As an eventful year ends, the Libertarian Futurist Society (LFS) is approaching a milestone: 100 Appreciations of past Prometheus Award-winners, all posted on this LFS/Prometheus blog.
That’s a milestone to savor, especially given the ongoing efforts and commitments by LFS leaders and contributors over the past 30 months to write and post these informative and insightful review-essays.
Here’s an overview of our progress, an explanation of why the Appreciations are important (including tips on how you can use and refer to them), and a preview of some of the upcoming articles you can expect from the Prometheus Blog in 2022.
Sequels to classic works of literature by deceased authors rarely measure up to the originals, but that doesn’t stop different authors and publishers from trying.
Yet, the new novels often spark interest, especially by fans of the earlier works, and sometimes they even become bestsellers – only to fade while the original works continue to be celebrated. (Does anyone today remember Scarlett, a popular sequel to Margaret Mitchell’s still-read Gone with the Wind?)
The latest effort, recently announced and of special interest to Libertarian Futurist Society members, will offer a retelling of a Prometheus award-winner that ranks among the 20th century’s most influential and best-known novels: George Orwell’s Nineteen Eighty-Four.
Julia, an upcoming novel by Sandra Newman, will refocus the events of the dystopian tale of totalitarian dictatorship, propaganda, mind control, newspeak and doublethink from the perspective of Winston Smith’s illicit love interest.
To celebrate the Prometheus Awards’ four-decade history, the Libertarian Futurist Society is publishing Appreciations of all past award-winners, that make clear why each winner deserves our recognition as pro-freedom.
Here is an Appreciation for Yevgeny Zamyatin’s We, the 1994 Prometheus Hall of Fame winner for Best Classic Fiction.
By Michael Grossberg We imagines a world of repressive conformity and stagnant stasis within a totalitarian State.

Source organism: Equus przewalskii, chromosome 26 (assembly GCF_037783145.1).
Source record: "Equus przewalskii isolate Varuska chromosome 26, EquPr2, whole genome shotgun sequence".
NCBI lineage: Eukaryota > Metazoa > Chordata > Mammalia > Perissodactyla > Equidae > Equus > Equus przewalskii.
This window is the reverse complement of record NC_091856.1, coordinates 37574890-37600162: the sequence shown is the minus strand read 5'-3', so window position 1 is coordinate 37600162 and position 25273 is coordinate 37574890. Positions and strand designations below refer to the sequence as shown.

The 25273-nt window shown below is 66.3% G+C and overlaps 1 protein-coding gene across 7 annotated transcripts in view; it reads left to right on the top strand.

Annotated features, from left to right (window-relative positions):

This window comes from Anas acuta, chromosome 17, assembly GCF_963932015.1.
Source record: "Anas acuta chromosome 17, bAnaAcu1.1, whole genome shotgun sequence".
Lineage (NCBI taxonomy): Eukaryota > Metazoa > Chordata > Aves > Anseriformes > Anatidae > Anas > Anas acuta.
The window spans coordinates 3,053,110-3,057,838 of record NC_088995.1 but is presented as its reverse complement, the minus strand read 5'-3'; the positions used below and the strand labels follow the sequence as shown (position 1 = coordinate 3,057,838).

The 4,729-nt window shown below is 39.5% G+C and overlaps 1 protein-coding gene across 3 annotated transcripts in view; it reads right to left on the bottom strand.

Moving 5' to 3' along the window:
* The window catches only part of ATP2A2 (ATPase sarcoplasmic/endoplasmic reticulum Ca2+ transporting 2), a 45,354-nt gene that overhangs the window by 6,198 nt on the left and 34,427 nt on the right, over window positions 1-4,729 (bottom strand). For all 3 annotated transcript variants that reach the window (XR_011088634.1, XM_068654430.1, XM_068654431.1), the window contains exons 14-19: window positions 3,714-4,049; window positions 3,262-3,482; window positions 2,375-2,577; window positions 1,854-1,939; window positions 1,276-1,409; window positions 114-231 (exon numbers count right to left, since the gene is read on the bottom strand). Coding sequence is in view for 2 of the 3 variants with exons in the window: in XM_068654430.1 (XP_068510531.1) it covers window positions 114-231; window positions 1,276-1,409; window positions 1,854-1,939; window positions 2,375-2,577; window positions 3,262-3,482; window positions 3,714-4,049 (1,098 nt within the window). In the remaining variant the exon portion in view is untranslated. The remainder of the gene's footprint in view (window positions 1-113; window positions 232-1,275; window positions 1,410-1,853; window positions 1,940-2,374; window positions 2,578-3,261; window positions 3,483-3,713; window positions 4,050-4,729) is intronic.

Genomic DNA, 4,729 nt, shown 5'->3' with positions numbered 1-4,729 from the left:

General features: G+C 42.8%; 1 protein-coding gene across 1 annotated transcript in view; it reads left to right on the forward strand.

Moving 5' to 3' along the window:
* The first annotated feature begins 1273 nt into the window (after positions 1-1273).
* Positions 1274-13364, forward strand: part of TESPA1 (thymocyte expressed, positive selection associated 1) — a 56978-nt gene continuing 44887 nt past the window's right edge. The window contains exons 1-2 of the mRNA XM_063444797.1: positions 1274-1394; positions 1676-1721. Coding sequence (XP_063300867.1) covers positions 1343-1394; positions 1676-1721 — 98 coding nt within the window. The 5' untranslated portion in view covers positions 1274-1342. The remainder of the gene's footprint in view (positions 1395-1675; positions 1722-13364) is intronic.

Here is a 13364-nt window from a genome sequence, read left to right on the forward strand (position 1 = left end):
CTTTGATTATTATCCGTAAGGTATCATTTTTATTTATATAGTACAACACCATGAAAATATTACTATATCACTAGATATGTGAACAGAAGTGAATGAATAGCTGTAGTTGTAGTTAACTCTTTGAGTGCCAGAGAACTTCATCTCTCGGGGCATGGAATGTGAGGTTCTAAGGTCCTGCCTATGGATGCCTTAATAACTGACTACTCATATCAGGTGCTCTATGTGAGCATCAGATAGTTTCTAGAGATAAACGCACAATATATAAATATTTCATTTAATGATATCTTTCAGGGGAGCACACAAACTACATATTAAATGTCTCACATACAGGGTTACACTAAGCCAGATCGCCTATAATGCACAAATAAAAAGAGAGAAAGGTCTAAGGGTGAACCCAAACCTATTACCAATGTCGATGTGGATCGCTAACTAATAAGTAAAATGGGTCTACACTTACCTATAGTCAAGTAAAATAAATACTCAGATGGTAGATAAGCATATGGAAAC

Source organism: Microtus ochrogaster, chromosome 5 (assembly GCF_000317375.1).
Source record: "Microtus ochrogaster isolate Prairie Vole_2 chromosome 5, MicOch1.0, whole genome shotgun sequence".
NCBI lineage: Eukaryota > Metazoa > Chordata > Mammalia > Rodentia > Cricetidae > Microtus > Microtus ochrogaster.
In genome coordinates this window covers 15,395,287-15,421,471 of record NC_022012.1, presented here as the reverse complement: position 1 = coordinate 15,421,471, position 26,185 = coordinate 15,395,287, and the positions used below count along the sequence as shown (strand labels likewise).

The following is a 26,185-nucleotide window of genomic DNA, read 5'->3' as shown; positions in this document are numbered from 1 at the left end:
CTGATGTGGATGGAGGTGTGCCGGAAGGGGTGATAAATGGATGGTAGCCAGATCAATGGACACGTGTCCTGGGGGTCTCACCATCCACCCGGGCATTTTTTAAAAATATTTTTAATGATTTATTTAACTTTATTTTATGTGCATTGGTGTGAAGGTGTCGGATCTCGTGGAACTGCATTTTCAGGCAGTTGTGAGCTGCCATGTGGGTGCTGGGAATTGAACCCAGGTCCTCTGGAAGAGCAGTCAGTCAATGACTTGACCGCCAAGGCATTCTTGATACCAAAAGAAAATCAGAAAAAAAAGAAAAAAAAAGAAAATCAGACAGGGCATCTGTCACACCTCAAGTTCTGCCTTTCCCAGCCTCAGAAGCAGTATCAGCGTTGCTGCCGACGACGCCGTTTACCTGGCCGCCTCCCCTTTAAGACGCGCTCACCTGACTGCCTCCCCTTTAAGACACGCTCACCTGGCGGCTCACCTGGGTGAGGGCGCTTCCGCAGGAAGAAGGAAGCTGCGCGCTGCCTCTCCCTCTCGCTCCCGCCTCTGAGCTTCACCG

With his landmark novel Russian writer Yevgeny Zamyatin bravely pioneered and imagined what later came to be known as dystopian literature.
For better and worse, that dark and cautionary new genre was inspired by the millions of innocent people whose lives were destroyed by the Russian Revolution under Lenin’s communism. The genre took on even more moral weight after the world witnessed the horrors of all the other statist-collectivist variants (from socialism to national socialism and fascism) whose authoritarian excesses and violent extremes of dictatorship, war, famine, poverty and social collapse so brutally marked and disfigured the 20thcentury.
We, written in 1920-1921 by the Russian writer and first published in English translation in 1924 in New York, was so critical of collectivist authoritarianism that it wasn’t published in the Soviet Union until 1988, when the era of glasnost led to its first appearance with George Orwell’s Nineteen Eighty-Four. A year later, the two dystopian novels were published together in a combined edition.
To highlight the Prometheus Awards’ four-decade history and make clear why each winner deserves recognition as notable pro-freedom and/or anti-authoritarian/dystopian sf/fantasy, the Libertarian Futurist Society has been publishing since 2019 a weekly series of Appreciations of all past award-winners, beginning with the first category for Best Novel and now focusing on the Hall of Fame for Best Classic Fiction.
Here is an Appreciation of George Orwell’s Nineteen Eighty-Four, a co-winner of the 1984 Prometheus Hall of Fame award for Best Classic Fiction.
By Michael Grossberg
“Big Brother is Watching” is just one phrase that’s become widely known from Nineteen Eighty-Four, George Orwell’s cautionary 1948 novel about a future totalitarian society in which almost everyone is caught up in the power-worshiping cult of the charismatic ruler.
Few works of fiction have connected so deeply to popular culture that they introduce even one catchphrase or line of dialogue that still resonates today, but Orwell’s cautionary tale generated several that even in the 21st century haven’t yet been flushed down the “memory hole” of popular culture.
Among the neologisms that continue to be quoted widely and resonate through American and world culture: Thought Police, Newspeak, “proles,” “thoughtcrime,” “doublethink,” Room 101, Two Minutes Hate, and “unperson.”